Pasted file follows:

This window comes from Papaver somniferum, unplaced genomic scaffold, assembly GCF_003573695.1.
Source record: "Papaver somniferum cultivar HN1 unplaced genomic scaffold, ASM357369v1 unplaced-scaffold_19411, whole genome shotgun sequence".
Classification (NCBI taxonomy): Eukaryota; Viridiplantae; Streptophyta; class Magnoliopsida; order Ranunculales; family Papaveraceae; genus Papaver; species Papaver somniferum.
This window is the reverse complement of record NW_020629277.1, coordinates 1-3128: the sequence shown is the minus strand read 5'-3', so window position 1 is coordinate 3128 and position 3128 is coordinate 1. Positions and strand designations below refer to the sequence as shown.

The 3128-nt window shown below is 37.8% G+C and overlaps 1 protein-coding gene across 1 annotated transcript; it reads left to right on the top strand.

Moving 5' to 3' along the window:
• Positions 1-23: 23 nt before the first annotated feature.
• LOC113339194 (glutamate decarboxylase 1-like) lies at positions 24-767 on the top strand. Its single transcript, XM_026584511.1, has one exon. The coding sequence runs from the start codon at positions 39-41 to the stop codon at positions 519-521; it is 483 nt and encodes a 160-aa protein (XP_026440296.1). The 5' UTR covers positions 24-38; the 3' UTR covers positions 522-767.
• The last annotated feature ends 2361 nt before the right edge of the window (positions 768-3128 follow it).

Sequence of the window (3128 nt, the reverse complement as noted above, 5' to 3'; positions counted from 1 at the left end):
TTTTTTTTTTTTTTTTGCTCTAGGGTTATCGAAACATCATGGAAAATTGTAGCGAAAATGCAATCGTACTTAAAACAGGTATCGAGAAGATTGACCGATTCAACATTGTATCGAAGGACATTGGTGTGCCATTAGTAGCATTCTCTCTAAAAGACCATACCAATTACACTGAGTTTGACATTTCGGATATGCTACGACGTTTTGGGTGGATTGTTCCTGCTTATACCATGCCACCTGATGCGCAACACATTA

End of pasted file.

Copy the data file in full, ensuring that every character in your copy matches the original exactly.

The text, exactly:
This window comes from Papaver somniferum, unplaced genomic scaffold, assembly GCF_003573695.1.
Source record: "Papaver somniferum cultivar HN1 unplaced genomic scaffold, ASM357369v1 unplaced-scaffold_19411, whole genome shotgun sequence".
Classification (NCBI taxonomy): Eukaryota; Viridiplantae; Streptophyta; class Magnoliopsida; order Ranunculales; family Papaveraceae; genus Papaver; species Papaver somniferum.
This window is the reverse complement of record NW_020629277.1, coordinates 1-3128: the sequence shown is the minus strand read 5'-3', so window position 1 is coordinate 3128 and position 3128 is coordinate 1. Positions and strand designations below refer to the sequence as shown.

The 3128-nt window shown below is 37.8% G+C and overlaps 1 protein-coding gene across 1 annotated transcript; it reads left to right on the top strand.

Moving 5' to 3' along the window:
• Positions 1-23: 23 nt before the first annotated feature.
• LOC113339194 (glutamate decarboxylase 1-like) lies at positions 24-767 on the top strand. Its single transcript, XM_026584511.1, has one exon. The coding sequence runs from the start codon at positions 39-41 to the stop codon at positions 519-521; it is 483 nt and encodes a 160-aa protein (XP_026440296.1). The 5' UTR covers positions 24-38; the 3' UTR covers positions 522-767.
• The last annotated feature ends 2361 nt before the right edge of the window (positions 768-3128 follow it).

Sequence of the window (3128 nt, the reverse complement as noted above, 5' to 3'; positions counted from 1 at the left end):
TTTTTTTTTTTTTTTTGCTCTAGGGTTATCGAAACATCATGGAAAATTGTAGCGAAAATGCAATCGTACTTAAAACAGGTATCGAGAAGATTGACCGATTCAACATTGTATCGAAGGACATTGGTGTGCCATTAGTAGCATTCTCTCTAAAAGACCATACCAATTACACTGAGTTTGACATTTCGGATATGCTACGACGTTTTGGGTGGATTGTTCCTGCTTATACCATGCCACCTGATGCGCAACACATTA